Census' online tool carves out custom data

Census' Richard Denby estimates the data tool project cost about $1 million and took a year of part-time work.

Rrick Steele

Eight Asian farmers live in Kansas, according to the Census Bureau's Census 2000 Equal Employment Opportunity Data Tool.

The comprehensive decennial census collects plenty of raw data about the U.S. population. The trick is making it comprehensible to other agencies, companies and the public, most of whom want only some unique subset of the data.

The Census division that handles household economic statistics last year set up a Web site where users can slice and dice the raw data into statistics for their particular needs. The site went live in December 2003.

The Census 2000 Equal Employment Opportunity Data Tool generates reports, at www.census.gov/eeo2000/index.html, on the fly. It works quickly even though it draws from an enormous data pool on 294 million people. The query about Asian farmers in Kansas took about a minute.

SAS 9 business intelligence software from SAS Institute Inc. of Cary, N.C., creates ad hoc tables from the data.

'Users can point and click their way through the options, and the site generates the table,' said Richard Denby, the assistant division chief and project manager. 'It happens dynamically from the selections. The tool does a lookup and finds the right variables to display.'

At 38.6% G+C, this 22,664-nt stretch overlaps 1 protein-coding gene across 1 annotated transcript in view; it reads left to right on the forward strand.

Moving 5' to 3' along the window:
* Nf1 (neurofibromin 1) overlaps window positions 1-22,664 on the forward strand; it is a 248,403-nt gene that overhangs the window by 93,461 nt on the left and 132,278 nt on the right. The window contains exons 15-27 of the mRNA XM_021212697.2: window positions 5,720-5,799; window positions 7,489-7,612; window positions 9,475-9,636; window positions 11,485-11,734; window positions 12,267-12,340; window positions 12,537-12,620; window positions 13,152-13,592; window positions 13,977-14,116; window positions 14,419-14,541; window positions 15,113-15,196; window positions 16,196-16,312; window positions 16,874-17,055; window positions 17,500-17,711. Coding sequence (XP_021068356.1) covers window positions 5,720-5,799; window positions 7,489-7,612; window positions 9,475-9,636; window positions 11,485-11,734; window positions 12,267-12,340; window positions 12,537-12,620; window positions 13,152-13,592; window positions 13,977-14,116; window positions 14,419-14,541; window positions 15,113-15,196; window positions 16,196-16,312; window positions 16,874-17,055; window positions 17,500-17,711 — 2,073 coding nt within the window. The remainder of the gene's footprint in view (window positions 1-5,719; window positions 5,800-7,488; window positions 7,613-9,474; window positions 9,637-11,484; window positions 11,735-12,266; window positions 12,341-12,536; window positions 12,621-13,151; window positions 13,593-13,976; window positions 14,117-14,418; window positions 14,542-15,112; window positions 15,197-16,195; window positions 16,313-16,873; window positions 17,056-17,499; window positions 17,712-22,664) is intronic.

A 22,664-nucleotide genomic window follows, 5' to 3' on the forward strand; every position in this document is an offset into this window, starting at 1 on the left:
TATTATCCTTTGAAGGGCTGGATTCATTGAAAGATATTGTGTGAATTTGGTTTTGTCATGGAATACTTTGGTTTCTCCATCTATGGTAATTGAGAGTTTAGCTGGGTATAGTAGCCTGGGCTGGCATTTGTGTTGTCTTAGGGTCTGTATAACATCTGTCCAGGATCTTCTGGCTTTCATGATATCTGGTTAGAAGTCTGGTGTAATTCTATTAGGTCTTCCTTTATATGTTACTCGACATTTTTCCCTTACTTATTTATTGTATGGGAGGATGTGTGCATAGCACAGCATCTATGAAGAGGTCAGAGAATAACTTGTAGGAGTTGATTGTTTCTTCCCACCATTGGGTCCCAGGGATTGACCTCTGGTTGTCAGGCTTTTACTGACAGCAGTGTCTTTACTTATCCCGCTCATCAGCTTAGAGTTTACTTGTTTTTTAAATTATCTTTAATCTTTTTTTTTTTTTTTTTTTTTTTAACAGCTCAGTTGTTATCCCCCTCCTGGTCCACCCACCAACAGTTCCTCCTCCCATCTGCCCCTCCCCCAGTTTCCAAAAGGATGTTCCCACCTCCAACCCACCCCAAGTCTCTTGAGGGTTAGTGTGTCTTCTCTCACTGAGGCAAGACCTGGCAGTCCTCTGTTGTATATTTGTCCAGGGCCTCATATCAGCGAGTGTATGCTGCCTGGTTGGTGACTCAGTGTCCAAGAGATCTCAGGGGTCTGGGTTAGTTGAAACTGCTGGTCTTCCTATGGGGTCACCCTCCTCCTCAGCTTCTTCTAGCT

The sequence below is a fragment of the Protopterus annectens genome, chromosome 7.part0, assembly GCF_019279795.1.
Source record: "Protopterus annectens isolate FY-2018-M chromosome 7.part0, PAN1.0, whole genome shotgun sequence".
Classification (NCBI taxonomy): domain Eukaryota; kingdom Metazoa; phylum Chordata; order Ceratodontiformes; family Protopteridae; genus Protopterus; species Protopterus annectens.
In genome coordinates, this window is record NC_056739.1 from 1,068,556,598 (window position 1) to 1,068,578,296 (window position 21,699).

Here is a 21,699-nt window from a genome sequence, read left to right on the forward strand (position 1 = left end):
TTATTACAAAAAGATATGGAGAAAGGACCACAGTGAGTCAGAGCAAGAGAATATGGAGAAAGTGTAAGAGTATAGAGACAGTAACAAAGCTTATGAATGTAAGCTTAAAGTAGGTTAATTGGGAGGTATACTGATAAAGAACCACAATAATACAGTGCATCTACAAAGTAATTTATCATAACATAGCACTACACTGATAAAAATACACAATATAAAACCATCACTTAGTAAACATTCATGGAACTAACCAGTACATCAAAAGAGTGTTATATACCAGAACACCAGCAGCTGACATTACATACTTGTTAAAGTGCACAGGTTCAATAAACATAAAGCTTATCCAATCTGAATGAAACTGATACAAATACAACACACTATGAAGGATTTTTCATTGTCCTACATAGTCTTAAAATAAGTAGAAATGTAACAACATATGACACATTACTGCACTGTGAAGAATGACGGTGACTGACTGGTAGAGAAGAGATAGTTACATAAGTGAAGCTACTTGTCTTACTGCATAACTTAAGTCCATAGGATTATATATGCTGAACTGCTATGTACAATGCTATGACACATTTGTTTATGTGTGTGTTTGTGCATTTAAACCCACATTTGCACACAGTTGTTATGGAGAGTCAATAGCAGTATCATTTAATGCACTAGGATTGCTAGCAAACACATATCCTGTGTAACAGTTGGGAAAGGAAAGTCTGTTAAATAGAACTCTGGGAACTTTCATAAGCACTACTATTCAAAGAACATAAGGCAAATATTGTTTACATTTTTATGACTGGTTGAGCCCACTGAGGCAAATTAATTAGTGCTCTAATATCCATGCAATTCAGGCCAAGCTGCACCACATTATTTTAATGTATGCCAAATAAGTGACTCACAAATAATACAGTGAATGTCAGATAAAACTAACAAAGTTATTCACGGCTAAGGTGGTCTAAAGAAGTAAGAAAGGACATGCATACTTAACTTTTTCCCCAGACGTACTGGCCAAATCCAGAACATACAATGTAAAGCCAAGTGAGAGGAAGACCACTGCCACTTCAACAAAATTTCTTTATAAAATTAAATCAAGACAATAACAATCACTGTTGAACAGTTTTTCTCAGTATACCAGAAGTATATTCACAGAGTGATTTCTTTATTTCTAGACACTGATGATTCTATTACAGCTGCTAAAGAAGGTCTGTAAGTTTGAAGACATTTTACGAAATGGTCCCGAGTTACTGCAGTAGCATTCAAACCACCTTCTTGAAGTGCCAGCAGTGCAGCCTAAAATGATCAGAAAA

Census data is the definitive source of U.S. employment statistics, Denby said. Companies and government agencies consult it to draw up equal-opportunity plans by comparing their own workforce characteristics with those of surrounding geographic areas.

The Justice and Labor departments and the Office of Personnel Management contracted with Census to generate the summary employment data and make it publicly accessible.

Denby estimated the project cost about $1 million and took a year of part-time work.

The first task was to compile the data set, known as the special equal-employment opportunity tabulation, from the responses of 40 million citizens who described their jobs.

Denby's team categorized that data in 24 summary SAS data sets about 509 kinds of jobs.

Unrefined data

A SAS data set is a file of raw values plus descriptive external data and formulas for parsing the data. The tables connect the occupations with variables such as age, gender, race, ethnicity, education, home location, industry and earnings.

In addition to the Web site, Census also provides data sets on CD-ROM.

Next, Denby's team had to create the tool's user interface. Tim Braan, a Census IT specialist, hand-coded the Web pages that users step through.

Braan incorporated a JavaScript error-proofing mechanism to keep people from constructing bad queries.

When a user chooses specific variables, the tool automatically forms a Structured Query Language query, SAS public-sector director Rich Bishop said.

A Common Gateway Interface program translates the SQL query into SAS macrovariables.
SAS 9 returns a table in SAS data step code, which is embedded into the Web page sent back to the user.

The Census division runs the SAS 9 Application Server software on a dual-processor, 1.9-GHz Hewlett-Packard ProLiant DL580 server with 6G of storage, under Enterprise Linux Advanced Server from Red Hat Inc. of Raleigh, N.C.

Census procured the SAS software as part of a $16.5 million, five-year unlimited use contract with SAS Institute.

About the Author

Joab Jackson is the senior technology editor for Government Computer News.


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